Foreign Policy: Nearly 600 people have contracted Ebola since last August in eastern Democratic Republic of the Congo, making the ongoing outbreak the second largest in the 43-year history of humanity’s battle with the deadly virus. And there is a genuine threat that this Congo health crisis—the 10th the African nation has faced—could become essentially permanent in the war-torn region bordering South Sudan, Uganda, Rwanda, and Burundi, making a terrible transition from being epidemic to endemic.
Despite having a tool kit at its disposal that is unrivaled—including a vaccine, new diagnostics, experimental treatments, and a strong body of knowledge regarding how to battle the hemorrhage-causing virus—the small army of international health responders and humanitarian workers in Congo is playing whack-a-mole against a microbe that keeps popping up unexpectedly and proving impossible to control. This is not because of any special attributes of the classic strain of Ebola—the same genetic strain that has been successfully tackled many times before—but because of humans and their behaviors in a quarter-century-old war zone.
The sheer duration of the present epidemic means that the 4.5 million people in the currently affected North Kivu province of Congo are no longer the only ones in danger. The rest of the country and populations in the bordering nations of Uganda, Rwanda, South Sudan, and Burundi are now at risk, too.
Like homicide detectives tracking murder clues, teams of Ebola hunters are scouring urban areas and remote villages across North Kivu province, trying to catch the culprit before it claims more victims. But all too often, this killer, which causes the deaths of 60 percent of those it infects, is leaving no useful clues. In past brushes with Ebola, humanity has won out by tediously, and often perilously, finding an infected individual and then tracking backward through the person’s recent life to reckon who might have had contact with the ailing patient, building a chain of transmission that not only leads back to the first case introduced into a given location but also steers the disease detectives toward the killer’s next likely targets. By building chains of transmission, the Ebola fighters know who to quarantine, where to target their searches for other patients, and how best to deploy limited supplies of vaccines and diagnostic equipment.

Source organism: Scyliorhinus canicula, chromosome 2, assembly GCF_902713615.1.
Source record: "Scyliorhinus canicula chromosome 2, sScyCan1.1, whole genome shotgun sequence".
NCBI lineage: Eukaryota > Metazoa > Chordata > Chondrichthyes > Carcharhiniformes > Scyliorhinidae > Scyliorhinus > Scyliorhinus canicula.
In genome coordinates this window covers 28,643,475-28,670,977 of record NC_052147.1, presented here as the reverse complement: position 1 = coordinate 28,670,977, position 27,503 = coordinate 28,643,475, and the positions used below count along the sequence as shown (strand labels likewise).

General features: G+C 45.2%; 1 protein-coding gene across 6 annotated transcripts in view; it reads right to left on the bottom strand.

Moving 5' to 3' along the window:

But day after day, cases are popping up all over North Kivu that don’t connect to any known chains of transmission—it’s as if they popped out of thin air. The problem: North Kivu is one of the most violent places on Earth, rife with distrust, rumors, conflicts, and multigenerational hatreds. Investigators can’t find the links in the disease chains because the people there do not trust anything, even the very idea that a virus called Ebola exists, and refuse to comply with investigations.